2002-09-28 / Columnists

Sprayview Sticks and Stones

By Environmental Reporter Bernard Blum

By Environmental Reporter Bernard Blum

Press releases on the disappearing wetland of the Jamaica Bay never mention the high level of nitrogen pollution that fertilizes the bay's ecosystem. But the fertilized sea lettuce (ulva-green algae attached to rocks and bottles (or floating) is mentioned as a possible cause. It 'mats' at the center of the islands and in doing so may be inhibiting growth and preventing drainage.

The islands buffer wave action and use up the fertility for growth. But when is a good thing too much? Has the fertility been acting as a poison to grass growth? Who knows but the NYC Department Of Environmental Protection has been monitoring the problem its sewage threatens plants cause from treated effluents.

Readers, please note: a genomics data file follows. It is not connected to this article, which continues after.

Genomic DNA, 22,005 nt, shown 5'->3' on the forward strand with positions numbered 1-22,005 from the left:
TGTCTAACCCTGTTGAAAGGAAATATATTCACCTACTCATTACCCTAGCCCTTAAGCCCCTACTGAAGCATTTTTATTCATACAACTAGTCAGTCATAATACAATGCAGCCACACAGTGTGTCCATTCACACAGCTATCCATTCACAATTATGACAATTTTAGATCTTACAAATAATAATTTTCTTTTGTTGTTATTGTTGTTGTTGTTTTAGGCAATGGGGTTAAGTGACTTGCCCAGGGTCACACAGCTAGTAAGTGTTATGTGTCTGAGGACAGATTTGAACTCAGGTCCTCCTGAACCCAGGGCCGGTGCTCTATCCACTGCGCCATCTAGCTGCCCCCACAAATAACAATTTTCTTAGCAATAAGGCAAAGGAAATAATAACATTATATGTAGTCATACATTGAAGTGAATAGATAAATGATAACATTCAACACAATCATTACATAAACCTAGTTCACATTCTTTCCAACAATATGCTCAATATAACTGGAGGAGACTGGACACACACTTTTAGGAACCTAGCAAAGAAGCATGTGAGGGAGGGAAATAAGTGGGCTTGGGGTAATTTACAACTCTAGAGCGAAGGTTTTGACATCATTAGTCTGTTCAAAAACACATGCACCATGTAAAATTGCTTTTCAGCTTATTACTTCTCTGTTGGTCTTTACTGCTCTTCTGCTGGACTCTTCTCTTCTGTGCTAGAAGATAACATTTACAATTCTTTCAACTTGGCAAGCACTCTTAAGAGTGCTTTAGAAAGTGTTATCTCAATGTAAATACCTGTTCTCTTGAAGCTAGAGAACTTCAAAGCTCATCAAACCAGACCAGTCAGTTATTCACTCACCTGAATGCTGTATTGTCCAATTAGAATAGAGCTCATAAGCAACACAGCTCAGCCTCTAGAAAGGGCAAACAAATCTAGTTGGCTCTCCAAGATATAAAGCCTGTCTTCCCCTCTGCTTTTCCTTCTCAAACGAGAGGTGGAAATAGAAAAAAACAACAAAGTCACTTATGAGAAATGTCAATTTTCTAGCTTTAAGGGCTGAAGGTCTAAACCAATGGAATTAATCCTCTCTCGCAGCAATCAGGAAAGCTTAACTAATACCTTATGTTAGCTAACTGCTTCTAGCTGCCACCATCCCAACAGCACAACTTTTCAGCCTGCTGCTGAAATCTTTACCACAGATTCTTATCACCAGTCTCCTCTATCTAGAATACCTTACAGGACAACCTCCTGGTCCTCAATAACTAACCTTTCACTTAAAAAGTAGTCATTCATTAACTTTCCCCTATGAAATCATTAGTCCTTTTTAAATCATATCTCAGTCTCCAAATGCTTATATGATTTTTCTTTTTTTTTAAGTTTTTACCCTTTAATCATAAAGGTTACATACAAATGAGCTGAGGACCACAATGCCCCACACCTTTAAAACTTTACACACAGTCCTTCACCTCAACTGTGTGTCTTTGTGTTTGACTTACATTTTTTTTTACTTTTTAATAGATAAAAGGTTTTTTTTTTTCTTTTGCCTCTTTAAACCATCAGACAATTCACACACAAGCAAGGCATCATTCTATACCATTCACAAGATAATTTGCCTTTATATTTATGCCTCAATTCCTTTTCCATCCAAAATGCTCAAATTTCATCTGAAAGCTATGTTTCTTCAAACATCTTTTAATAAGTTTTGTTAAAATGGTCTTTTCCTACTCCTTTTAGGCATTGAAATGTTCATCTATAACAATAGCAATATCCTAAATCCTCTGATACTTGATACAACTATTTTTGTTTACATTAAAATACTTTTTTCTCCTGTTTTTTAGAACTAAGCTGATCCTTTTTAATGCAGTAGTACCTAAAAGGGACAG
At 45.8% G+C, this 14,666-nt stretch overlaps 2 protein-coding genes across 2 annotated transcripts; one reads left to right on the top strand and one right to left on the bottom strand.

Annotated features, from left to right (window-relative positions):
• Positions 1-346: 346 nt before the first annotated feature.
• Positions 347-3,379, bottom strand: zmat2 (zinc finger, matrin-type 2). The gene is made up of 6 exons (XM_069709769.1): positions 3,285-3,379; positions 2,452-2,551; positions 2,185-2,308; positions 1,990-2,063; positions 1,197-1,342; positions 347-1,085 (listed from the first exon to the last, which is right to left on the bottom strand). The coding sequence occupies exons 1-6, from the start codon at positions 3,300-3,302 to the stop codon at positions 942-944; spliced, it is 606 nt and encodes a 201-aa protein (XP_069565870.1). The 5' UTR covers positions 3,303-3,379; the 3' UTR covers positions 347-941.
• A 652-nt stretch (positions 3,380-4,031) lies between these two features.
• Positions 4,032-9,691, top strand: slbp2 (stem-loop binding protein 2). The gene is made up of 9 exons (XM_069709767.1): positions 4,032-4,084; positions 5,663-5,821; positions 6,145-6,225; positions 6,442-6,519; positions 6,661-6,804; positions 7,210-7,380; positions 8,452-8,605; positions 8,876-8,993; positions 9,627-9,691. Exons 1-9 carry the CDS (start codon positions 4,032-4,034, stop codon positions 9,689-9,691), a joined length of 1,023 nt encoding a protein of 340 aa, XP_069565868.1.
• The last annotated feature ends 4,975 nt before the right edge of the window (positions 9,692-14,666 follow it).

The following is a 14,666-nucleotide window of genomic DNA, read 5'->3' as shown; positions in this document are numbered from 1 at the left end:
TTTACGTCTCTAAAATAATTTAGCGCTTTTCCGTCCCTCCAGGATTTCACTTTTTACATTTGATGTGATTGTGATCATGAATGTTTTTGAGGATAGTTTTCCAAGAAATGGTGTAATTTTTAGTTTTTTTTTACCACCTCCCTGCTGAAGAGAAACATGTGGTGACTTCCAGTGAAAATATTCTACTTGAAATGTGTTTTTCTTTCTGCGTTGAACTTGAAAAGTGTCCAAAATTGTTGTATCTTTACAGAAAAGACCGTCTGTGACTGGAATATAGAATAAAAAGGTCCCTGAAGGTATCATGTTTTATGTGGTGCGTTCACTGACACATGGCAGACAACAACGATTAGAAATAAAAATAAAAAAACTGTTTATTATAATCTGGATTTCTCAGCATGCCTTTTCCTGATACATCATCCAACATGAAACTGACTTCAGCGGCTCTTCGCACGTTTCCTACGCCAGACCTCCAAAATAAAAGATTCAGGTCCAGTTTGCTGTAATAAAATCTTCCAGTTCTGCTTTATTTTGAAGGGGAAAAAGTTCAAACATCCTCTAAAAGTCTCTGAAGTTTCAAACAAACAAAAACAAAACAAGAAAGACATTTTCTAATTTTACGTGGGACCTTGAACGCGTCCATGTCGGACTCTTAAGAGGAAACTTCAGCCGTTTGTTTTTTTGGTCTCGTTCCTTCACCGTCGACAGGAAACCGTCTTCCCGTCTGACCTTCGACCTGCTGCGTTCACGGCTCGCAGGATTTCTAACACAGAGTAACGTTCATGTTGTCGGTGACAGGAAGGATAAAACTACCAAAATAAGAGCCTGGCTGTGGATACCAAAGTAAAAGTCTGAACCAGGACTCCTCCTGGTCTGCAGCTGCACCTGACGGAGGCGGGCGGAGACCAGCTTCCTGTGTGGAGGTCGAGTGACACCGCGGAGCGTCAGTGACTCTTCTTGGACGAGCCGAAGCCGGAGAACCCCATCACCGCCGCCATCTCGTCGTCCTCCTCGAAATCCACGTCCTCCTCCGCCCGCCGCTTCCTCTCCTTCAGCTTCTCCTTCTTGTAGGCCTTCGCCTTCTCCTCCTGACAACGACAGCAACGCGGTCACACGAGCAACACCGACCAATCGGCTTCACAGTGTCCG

The agency also has pilot projects running to remove the excess nitrogen pollution. Various bacterial action "engineered gizmos" exist at the 26th Ward Sewage Treatment Plant in Brooklyn and guests have been invited to observe they're functioning.

Reportedly the agency is ready to install some "gizmos" for actual operation soon but more public information needs to be released.

The NYS Department of Environmental Conservation did give the protection agency permission to increase nitrogen pollution in the bay - even with the addition of "centrates" from 2 huge sewage sludge dewatering centrifuges at the 26th ward and Jamaica Plants - but with a time limit for reducing the pollution to acceptable levels.

The filling of holes in the bay bottom "borrow pits" has been viewed as one way of avoiding costs of new technology (gizmos) by increasing the flushing of nitrogen pollution out of the bay. But litigation is requiring the protection agency into "gizmo installation".

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